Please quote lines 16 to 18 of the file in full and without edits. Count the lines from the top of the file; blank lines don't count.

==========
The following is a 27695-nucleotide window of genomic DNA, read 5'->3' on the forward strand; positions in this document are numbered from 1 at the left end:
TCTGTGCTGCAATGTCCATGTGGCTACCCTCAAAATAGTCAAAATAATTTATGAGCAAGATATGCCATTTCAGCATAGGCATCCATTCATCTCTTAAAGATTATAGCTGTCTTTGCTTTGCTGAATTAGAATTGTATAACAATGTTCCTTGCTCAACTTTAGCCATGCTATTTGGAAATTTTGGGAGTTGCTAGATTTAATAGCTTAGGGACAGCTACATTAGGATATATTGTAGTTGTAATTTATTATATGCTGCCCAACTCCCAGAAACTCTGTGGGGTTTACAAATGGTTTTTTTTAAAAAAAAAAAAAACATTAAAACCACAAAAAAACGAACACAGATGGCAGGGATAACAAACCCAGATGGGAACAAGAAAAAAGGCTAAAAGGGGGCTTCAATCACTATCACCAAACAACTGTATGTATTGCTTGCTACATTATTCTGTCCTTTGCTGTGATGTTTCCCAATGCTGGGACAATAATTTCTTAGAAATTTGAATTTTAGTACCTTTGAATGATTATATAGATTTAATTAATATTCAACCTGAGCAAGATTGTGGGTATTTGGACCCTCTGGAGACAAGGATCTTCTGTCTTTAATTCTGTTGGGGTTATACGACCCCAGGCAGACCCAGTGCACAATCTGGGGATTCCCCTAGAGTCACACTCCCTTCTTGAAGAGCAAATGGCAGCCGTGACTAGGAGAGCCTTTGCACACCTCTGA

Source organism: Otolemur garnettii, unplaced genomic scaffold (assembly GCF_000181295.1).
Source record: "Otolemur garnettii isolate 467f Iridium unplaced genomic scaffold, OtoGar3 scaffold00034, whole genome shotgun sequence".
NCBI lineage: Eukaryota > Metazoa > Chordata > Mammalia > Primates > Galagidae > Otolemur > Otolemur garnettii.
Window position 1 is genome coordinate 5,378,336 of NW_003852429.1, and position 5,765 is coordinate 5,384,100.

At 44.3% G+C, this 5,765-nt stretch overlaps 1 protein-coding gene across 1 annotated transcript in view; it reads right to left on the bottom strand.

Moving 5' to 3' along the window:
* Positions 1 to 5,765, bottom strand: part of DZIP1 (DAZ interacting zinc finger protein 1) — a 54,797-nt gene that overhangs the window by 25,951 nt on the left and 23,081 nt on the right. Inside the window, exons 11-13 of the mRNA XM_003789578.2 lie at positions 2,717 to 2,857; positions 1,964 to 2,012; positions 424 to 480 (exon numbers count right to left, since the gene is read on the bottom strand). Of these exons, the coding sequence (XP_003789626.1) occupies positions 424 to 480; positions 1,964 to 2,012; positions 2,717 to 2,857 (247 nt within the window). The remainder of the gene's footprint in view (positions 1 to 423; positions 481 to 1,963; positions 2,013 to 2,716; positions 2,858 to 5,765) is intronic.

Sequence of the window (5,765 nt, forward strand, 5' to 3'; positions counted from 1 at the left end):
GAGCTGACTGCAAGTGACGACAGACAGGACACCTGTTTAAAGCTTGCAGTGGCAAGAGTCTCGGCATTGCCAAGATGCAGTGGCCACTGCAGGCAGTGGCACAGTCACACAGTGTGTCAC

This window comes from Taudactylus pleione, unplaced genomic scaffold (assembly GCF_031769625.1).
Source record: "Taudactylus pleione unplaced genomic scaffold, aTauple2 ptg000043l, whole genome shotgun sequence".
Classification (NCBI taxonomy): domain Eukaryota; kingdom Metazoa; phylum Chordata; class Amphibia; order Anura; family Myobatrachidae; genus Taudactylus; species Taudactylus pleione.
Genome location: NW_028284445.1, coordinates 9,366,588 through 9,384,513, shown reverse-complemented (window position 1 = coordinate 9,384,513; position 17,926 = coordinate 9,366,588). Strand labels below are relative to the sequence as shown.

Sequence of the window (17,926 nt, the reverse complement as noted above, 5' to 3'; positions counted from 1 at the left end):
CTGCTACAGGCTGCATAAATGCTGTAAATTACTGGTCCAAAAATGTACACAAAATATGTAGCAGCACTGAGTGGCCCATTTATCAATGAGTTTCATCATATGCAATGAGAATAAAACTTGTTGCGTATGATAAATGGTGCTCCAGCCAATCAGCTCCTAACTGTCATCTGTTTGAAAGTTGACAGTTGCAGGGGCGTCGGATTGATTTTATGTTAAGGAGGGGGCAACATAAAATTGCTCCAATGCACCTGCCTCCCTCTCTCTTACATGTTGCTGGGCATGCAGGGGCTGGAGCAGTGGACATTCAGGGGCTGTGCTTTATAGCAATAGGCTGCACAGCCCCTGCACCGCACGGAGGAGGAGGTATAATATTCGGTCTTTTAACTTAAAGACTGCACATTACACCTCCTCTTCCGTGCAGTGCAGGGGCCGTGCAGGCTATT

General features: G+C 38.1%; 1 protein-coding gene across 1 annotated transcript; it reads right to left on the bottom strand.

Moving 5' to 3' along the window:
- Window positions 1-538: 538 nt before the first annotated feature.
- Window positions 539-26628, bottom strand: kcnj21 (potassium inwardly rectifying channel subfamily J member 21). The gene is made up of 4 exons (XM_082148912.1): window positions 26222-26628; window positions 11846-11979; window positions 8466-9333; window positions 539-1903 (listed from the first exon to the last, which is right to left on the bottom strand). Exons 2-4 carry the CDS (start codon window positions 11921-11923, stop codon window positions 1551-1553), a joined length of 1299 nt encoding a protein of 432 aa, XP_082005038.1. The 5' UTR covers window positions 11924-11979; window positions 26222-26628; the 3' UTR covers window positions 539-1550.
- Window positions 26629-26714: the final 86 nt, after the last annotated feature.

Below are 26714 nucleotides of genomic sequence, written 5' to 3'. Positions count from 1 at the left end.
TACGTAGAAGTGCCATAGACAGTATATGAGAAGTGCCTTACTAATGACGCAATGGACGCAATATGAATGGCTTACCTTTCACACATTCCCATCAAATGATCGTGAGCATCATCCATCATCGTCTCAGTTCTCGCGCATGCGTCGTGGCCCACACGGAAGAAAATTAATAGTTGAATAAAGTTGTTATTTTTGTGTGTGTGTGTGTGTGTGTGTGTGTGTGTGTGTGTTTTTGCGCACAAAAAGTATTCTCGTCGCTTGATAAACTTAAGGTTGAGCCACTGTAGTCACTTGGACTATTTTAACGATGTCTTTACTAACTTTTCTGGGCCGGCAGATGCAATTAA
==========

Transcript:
Sequence of the window (17,926 nt, the reverse complement as noted above, 5' to 3'; positions counted from 1 at the left end):
CTGCTACAGGCTGCATAAATGCTGTAAATTACTGGTCCAAAAATGTACACAAAATATGTAGCAGCACTGAGTGGCCCATTTATCAATGAGTTTCATCATATGCAATGAGAATAAAACTTGTTGCGTATGATAAATGGTGCTCCAGCCAATCAGCTCCTAACTGTCATCTGTTTGAAAGTTGACAGTTGCAGGGGCGTCGGATTGATTTTATGTTAAGGAGGGGGCAACATAAAATTGCTCCAATGCACCTGCCTCCCTCTCTCTTACATGTTGCTGGGCATGCAGGGGCTGGAGCAGTGGACATTCAGGGGCTGTGCTTTATAGCAATAGGCTGCACAGCCCCTGCACCGCACGGAGGAGGAGGTATAATATTCGGTCTTTTAACTTAAAGACTGCACATTACACCTCCTCTTCCGTGCAGTGCAGGGGCCGTGCAGGCTATT

General features: G+C 38.1%; 1 protein-coding gene across 1 annotated transcript; it reads right to left on the bottom strand.